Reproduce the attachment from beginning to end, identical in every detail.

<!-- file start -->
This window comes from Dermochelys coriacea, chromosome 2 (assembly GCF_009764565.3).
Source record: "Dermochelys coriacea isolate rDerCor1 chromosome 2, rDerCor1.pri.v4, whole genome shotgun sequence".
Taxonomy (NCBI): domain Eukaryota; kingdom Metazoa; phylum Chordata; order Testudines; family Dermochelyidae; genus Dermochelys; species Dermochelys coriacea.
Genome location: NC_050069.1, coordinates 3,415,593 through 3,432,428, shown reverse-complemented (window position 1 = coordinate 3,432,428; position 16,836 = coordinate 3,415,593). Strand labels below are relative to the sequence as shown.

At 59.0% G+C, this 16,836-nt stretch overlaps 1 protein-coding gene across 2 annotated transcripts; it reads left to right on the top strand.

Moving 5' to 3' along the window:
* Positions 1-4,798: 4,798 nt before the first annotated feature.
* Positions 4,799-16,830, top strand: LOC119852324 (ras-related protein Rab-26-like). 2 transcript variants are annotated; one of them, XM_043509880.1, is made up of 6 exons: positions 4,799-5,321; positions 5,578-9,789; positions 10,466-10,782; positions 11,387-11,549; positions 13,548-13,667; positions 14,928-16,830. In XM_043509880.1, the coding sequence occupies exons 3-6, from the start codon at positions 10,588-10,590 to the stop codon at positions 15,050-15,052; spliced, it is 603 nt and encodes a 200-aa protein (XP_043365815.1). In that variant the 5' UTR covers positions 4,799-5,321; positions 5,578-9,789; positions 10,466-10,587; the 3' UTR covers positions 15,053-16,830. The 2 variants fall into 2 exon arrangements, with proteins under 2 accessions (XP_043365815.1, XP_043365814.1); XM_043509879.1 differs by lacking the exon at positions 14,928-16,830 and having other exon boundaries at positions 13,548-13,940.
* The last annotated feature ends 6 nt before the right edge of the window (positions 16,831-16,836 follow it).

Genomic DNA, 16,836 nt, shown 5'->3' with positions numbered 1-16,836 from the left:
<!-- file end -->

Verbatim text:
This window comes from Dermochelys coriacea, chromosome 2 (assembly GCF_009764565.3).
Source record: "Dermochelys coriacea isolate rDerCor1 chromosome 2, rDerCor1.pri.v4, whole genome shotgun sequence".
Taxonomy (NCBI): domain Eukaryota; kingdom Metazoa; phylum Chordata; order Testudines; family Dermochelyidae; genus Dermochelys; species Dermochelys coriacea.
Genome location: NC_050069.1, coordinates 3,415,593 through 3,432,428, shown reverse-complemented (window position 1 = coordinate 3,432,428; position 16,836 = coordinate 3,415,593). Strand labels below are relative to the sequence as shown.

At 59.0% G+C, this 16,836-nt stretch overlaps 1 protein-coding gene across 2 annotated transcripts; it reads left to right on the top strand.

Moving 5' to 3' along the window:
* Positions 1-4,798: 4,798 nt before the first annotated feature.
* Positions 4,799-16,830, top strand: LOC119852324 (ras-related protein Rab-26-like). 2 transcript variants are annotated; one of them, XM_043509880.1, is made up of 6 exons: positions 4,799-5,321; positions 5,578-9,789; positions 10,466-10,782; positions 11,387-11,549; positions 13,548-13,667; positions 14,928-16,830. In XM_043509880.1, the coding sequence occupies exons 3-6, from the start codon at positions 10,588-10,590 to the stop codon at positions 15,050-15,052; spliced, it is 603 nt and encodes a 200-aa protein (XP_043365815.1). In that variant the 5' UTR covers positions 4,799-5,321; positions 5,578-9,789; positions 10,466-10,587; the 3' UTR covers positions 15,053-16,830. The 2 variants fall into 2 exon arrangements, with proteins under 2 accessions (XP_043365815.1, XP_043365814.1); XM_043509879.1 differs by lacking the exon at positions 14,928-16,830 and having other exon boundaries at positions 13,548-13,940.
* The last annotated feature ends 6 nt before the right edge of the window (positions 16,831-16,836 follow it).

Genomic DNA, 16,836 nt, shown 5'->3' with positions numbered 1-16,836 from the left: